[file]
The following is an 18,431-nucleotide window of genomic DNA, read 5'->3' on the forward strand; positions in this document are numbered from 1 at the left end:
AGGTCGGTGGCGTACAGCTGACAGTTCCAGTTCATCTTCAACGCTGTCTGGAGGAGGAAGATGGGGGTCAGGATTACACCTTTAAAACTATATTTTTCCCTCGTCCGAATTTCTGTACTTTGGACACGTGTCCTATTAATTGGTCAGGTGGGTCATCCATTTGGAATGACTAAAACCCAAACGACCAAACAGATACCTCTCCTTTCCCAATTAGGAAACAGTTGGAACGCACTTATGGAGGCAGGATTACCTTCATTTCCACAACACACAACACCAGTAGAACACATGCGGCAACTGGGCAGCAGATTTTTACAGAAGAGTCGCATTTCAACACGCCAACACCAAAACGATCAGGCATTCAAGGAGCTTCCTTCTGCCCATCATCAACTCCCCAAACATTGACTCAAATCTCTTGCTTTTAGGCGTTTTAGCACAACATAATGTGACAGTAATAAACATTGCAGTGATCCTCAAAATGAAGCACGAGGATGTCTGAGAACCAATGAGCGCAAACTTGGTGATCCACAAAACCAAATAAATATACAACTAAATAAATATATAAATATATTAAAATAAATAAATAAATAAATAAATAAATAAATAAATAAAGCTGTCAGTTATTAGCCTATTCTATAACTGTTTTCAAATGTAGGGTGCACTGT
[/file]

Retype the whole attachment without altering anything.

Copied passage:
The following is an 18,431-nucleotide window of genomic DNA, read 5'->3' on the forward strand; positions in this document are numbered from 1 at the left end:
AGGTCGGTGGCGTACAGCTGACAGTTCCAGTTCATCTTCAACGCTGTCTGGAGGAGGAAGATGGGGGTCAGGATTACACCTTTAAAACTATATTTTTCCCTCGTCCGAATTTCTGTACTTTGGACACGTGTCCTATTAATTGGTCAGGTGGGTCATCCATTTGGAATGACTAAAACCCAAACGACCAAACAGATACCTCTCCTTTCCCAATTAGGAAACAGTTGGAACGCACTTATGGAGGCAGGATTACCTTCATTTCCACAACACACAACACCAGTAGAACACATGCGGCAACTGGGCAGCAGATTTTTACAGAAGAGTCGCATTTCAACACGCCAACACCAAAACGATCAGGCATTCAAGGAGCTTCCTTCTGCCCATCATCAACTCCCCAAACATTGACTCAAATCTCTTGCTTTTAGGCGTTTTAGCACAACATAATGTGACAGTAATAAACATTGCAGTGATCCTCAAAATGAAGCACGAGGATGTCTGAGAACCAATGAGCGCAAACTTGGTGATCCACAAAACCAAATAAATATACAACTAAATAAATATATAAATATATTAAAATAAATAAATAAATAAATAAATAAATAAATAAATAAAGCTGTCAGTTATTAGCCTATTCTATAACTGTTTTCAAATGTAGGGTGCACTGT